Porter and Aidan settle in on the living room couch together, fragrant drinks in hand. Porter pulls a furry knitted blanket over them as Aidan lets his head settle against Porter's shoulder.

"This is the best way to warm up," Aidan remarks.

Porter smiles and presses a kiss to his forehead. Aidan is reminded, yet again, of how opposite he is to Jeremy. Never did a gesture like that pass between them – unless they were before reporters or cameramen, and then Jeremy was all over him, fawning and holding hands and pecking him on the cheek. Aidan has never really understood the reasoning behind those actions, but he is content with his ignorance.

"I love you," Porter whispers. It's barely audible, a wisp of sweet breath against his ear. But it's enough, and the sentiment is loud and clear.

Aidan reaches for his hand beneath the blanket and finds it, lacing his sturdy fingers into Porter's slender ones. He has the hands of a piano player, Jeremy would most likely say. The hands of an artist or an ingénue. Certainly not the hands of someone who shows little children how to cut shapes out of paper and helps them learn their alphabet. Those are fingertips that appear never to have been covered in glue, palms that have never been touched with washable scented markers. Jeremy would probably consider Porter's position demeaning, so far beneath him that he would wince when speaking of it. But not Aidan…

"I love you, too." His tone is equally as soft and unobtrusive when he replies.

These were the type of things that Aidan never did with Jeremy. There was never a moment's peace where they could sit together beneath a blanket pulled fresh from the dryer and sip at soothing hot drinks. They were always off to some premiere or another, or else Aidan was watching one of Jeremy's plays. If he asked Jeremy to please listen to him, to talk with him, to hold him, he was always too busy. Jeremy never asked for anything – he demanded it instead, with such force and conviction that Aidan could never say no. And the one time he did, he was met with such formidable rage that he feared to ever try it again.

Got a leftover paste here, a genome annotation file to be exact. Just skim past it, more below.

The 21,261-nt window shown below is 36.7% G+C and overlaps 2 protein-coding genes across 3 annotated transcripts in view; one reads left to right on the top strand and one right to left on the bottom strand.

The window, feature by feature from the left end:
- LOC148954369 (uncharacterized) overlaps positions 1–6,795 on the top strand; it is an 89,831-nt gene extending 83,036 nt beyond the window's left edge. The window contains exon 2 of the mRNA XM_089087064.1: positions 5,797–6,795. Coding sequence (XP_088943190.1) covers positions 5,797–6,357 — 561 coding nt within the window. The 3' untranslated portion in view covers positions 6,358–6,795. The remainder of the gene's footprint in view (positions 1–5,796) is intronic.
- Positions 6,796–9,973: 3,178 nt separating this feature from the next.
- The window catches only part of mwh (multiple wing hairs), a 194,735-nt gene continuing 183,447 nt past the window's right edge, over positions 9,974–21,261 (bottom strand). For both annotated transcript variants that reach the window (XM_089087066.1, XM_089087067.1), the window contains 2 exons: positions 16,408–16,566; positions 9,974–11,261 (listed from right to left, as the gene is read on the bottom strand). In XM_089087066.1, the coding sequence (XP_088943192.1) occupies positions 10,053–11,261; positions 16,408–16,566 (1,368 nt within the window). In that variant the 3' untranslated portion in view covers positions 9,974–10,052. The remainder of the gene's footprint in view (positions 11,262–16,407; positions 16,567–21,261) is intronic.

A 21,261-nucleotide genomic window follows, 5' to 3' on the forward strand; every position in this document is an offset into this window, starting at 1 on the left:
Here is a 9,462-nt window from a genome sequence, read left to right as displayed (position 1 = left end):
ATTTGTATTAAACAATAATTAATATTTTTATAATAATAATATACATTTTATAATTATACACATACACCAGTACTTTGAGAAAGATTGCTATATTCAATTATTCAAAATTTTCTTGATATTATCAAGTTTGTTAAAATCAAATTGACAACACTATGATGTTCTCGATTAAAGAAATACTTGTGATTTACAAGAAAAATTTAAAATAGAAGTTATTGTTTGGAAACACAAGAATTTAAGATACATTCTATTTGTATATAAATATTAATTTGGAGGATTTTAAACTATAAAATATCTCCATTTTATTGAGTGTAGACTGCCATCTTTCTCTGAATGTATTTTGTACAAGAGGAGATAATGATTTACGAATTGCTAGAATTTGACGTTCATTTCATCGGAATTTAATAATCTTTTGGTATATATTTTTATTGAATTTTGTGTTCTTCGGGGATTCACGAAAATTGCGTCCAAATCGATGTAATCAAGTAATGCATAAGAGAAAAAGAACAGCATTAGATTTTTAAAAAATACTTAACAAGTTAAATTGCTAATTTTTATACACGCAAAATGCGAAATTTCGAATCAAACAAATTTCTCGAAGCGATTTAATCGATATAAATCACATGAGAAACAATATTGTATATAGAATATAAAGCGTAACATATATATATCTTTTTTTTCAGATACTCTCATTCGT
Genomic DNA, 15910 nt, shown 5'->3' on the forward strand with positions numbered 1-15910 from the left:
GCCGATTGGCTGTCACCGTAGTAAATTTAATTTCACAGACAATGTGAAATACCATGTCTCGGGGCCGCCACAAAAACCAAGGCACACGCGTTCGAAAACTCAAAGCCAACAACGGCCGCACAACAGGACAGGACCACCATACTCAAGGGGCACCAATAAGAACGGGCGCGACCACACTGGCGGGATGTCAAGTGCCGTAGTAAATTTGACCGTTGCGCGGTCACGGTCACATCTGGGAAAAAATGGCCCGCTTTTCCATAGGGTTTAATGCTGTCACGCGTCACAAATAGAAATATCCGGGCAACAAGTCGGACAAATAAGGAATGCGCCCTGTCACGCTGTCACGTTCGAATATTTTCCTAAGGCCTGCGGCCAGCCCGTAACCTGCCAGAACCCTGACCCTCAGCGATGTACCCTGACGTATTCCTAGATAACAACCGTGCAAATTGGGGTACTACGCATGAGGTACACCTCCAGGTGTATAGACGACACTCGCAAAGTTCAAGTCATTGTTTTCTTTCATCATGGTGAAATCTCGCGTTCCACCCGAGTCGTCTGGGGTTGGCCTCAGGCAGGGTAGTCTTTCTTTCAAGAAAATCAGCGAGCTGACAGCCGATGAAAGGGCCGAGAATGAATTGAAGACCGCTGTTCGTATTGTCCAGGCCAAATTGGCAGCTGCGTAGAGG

He hears Porter give an almost silent yawn, and the quiet sound dissolves his inward musings. Aidan feels guilty for spending so much time and energy comparing him to Jeremy, but he can't help it. The differences are so obvious, so very evident, that there's no ignoring them. Sometimes he feels as though he might be dreaming, his quality of life has so improved.

"I want you to come in to class with me tomorrow," Porter says. "The children managed to coerce me into letting them do an extra day of holiday crafts, and I need someone else around to make sure nobody gets injured."

Aidan twists his head around to look at Porter's face. He doesn't seem to be joking. Before he can say anything to protest, Porter speaks again.

"They don't have to know everything. I'll say you're my friend and leave it at that. Nobody will question me. They're just children, after all."

"But you ought to worry about your employers. You know that if the parents find out, they'll make a spectacle of it and administration will find some way to make you lose your job."

Porter waves his hand dismissively, as if to brush it off. Aidan knows that in reality, he cares more about his job than anything, and he would be simply lost if it were taken away. "It won't happen," he tries to assure him, though Aidan is unconvinced. "Just come. Please?"

Aidan shakes his head. "We'll see," he replies.

Porter responds with a classic puppy face. He's perfected it to such a degree that it's a deadly weapon, never failing to get Aidan right through the heart. Moved by the display, Aidan snuggles closer to him, but they aren't there for long before a knock at the door interrupts their quiet solitude.

"Who could that be?" Porter wonders aloud, and he stands up and walks out into the hall, leaving Aidan sprawled on the couch with a tangled blanket, two empty mugs and a full heart. He listens close as he hears the door open, wanting to hear the conversation.

"A package? For who?" There is a note of uncharacteristic confusion in Porter's voice that makes Aidan nervous.

"For Aidan Leahey. He does live here, doesn't he?"

Aidan wonders who would possibly be sending him a package. He doubts that it's his family or Porter's – they had promised to bring their gifts over when they came for Christmas Eve dinner. And their friends were coming for a party the weekend before that, so there would be no need for any of them to send something.

"Yes, he does. I'll give it to him. Thank you." Porter shuts the door and walks back into the room, holding a plain brown box stamped with the words 'Air Mail'. He sits down beside Aidan on the couch, handing him the box.